Cells were homogenized using 1 ml of TRIzol reagent (Invitrogen), and total RNA was extracted according to the manufacturer's protocol. cDNA was synthesized using 20 μl of reverse transcription reaction solution as we described previously.(18) Quantitative real-time RT-PCR amplifications were performed in an iCycler real-time PCR machine using iQ SYBR Green supermix (both from Bio-Rad Laboratories) according to the manufacturer's instructions. The quantity of mRNA of each gene was normalized using the CT (threshold cycle) value obtained for β-actin or GAPDH mRNA amplifications as we described previously.(18) The sequences for individual primers are shown in Table 1.
Cells were washed with cold PBS, and whole cell lysates were prepared by the addition of M-PER mammalian protein extraction reagent (Pierce, Rockford, IL, USA) containing a protease inhibitor mixture (Roche Applied Science). Twenty micrograms of protein was loaded per lane and separated on a 10% polyacrylamide gel, followed by transfer to a nitrocellulose membrane (Bio-Rad, Hercules, CA, USA) by electroblotting. Membranes were blocked for nonspecific binding in 3% nonfat dry milk and followed by incubation with an antibody at 4°C. After membranes were washed, the blots were probed with a horseradish peroxidase-conjugated secondary antibody (Bio-Rad) and visualized by an enhanced chemiluminescence system (Amersham Biosciences, Buckinghamshire, UK) according to the manufacturer's instructions. The intensity of bands in the film was determined by densitometric analysis using NIH Image software.
ATDC5 or primary mouse sternal chondrocytes (5000 cells/well) were plated in 48-well plates for 12 h and treated with or without BMP2 (100 ng/ml). Spleen cells were isolated from 2-mo-old C57BL/6 mice and cultured with M-CSF (10 ng/ml) for 3 days to generate osteoclast precursors as we described previously.(19) These osteoclast precursors (50,000 cells/well) were removed and placed on top of the BMP2-treated chondrocytes. Cells were co-cultured for an additional 10 days in the presence of M-CSF with or without BMP2. In some experiments, RANK-Fc (50 ng/ml) was added to block RANKL signaling. Cells were fixed with formalin and stained for TRACP activity. Multinucleated TRACP+ cells were counted as osteoclasts. For resorption pit formation assays, chondrocytes and splenocytes were co-cultured on slices of bovine cortical bone in 96-well plates. After 14 days of culture, bone slices were washed with PBS and stained with 0.1% toluidine blue. Pit numbers and area were quantified under a light microscope using an eyepiece reticule and standard stereometry methods.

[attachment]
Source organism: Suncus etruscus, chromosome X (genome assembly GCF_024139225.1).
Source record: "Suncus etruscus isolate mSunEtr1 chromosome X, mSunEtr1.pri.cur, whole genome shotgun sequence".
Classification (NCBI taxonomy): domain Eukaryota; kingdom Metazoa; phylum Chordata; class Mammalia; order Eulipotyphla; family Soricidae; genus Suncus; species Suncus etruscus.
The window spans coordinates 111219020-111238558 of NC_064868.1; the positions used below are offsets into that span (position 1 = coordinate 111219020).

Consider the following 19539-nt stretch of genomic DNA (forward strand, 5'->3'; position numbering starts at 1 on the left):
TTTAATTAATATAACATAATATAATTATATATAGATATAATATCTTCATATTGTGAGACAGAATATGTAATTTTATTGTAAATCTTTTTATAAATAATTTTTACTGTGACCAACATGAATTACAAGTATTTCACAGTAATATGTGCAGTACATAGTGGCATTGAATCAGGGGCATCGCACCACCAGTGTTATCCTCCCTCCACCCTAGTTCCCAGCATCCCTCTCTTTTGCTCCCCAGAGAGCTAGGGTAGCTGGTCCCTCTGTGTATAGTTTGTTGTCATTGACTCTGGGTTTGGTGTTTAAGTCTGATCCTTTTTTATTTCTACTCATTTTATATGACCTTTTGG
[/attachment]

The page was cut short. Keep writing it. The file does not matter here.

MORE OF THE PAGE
The following plasmid constructs were used in transient transfection assays. We used Smad1, Smad6, Smurf1, and dominant negative Runx2 expression vectors, as described previously.(18,20) The RANKL-luciferase reporter constructs and constructs with mutated Runx2 binding sites in RANKL promoter plasmids were obtained from Dr Charles O'Brien.(21) The nested deletion constructs of RANKL-luciferase plasmids were generated by PCR amplification of the cloned DNA fragments according to the sequence of the mouse rankl promoter (accession number BC125603). The following oligonucleotides were used to make deletion mutants: −649/−630 to +111, 5′-TTAGCTCTGCTAACAGCTC-3′; −227/−208 to +111, 5′-AAAGGATAGGGGCCAGCCT-3′; −144/−125 to +111, 5′-AAGGAAAGGAAGGAGGGCA-3′. All mutated constructs were verified by DNA sequence analysis. ATDC5 cells were co-transfected with 0.5 μg RANKL-luciferase reporter, 0.05 μg pRL-Renilla vector as an internal control, and 0.45 μg expression vector using FuGENE6 (Roche). Cells were treated with PBS or BMP2 (100 ng/ml) for 48 h. Luciferase activities were assayed using a Dual-Luciferase Reporter Assay System (Promega, Madison, WI, USA) according to the manufacturer's instructions.
The data are presented as mean ± SE of three experiments, and all experiments were performed at least twice. Statistical analysis was performed using Mann-Whitney's U-test with Statview software; p < 0.05 was considered statistically significant.